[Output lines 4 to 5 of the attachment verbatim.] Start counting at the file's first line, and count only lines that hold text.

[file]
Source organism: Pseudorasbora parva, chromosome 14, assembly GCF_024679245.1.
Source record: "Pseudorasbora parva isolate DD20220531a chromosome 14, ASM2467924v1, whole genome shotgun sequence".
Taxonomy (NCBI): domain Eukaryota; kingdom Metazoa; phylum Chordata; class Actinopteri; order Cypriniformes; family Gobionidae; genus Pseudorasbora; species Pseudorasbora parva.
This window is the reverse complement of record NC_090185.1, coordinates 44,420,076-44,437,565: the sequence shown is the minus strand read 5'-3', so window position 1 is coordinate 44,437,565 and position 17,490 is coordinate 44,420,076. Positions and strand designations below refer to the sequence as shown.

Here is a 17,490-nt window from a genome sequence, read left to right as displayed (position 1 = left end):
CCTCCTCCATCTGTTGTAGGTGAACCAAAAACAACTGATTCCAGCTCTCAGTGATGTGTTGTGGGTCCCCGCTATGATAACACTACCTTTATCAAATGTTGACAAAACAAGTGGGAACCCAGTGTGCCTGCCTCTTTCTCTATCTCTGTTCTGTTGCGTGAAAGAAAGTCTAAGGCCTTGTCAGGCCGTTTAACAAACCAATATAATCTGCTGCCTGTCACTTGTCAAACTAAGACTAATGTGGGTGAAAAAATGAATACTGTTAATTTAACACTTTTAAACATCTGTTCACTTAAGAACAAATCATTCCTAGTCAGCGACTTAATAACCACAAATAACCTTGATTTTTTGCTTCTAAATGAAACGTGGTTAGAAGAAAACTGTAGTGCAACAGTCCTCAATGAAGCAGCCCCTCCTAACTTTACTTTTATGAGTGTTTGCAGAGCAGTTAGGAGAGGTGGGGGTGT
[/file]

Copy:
This window is the reverse complement of record NC_090185.1, coordinates 44,420,076-44,437,565: the sequence shown is the minus strand read 5'-3', so window position 1 is coordinate 44,437,565 and position 17,490 is coordinate 44,420,076. Positions and strand designations below refer to the sequence as shown.

Here is a 17,490-nt window from a genome sequence, read left to right as displayed (position 1 = left end):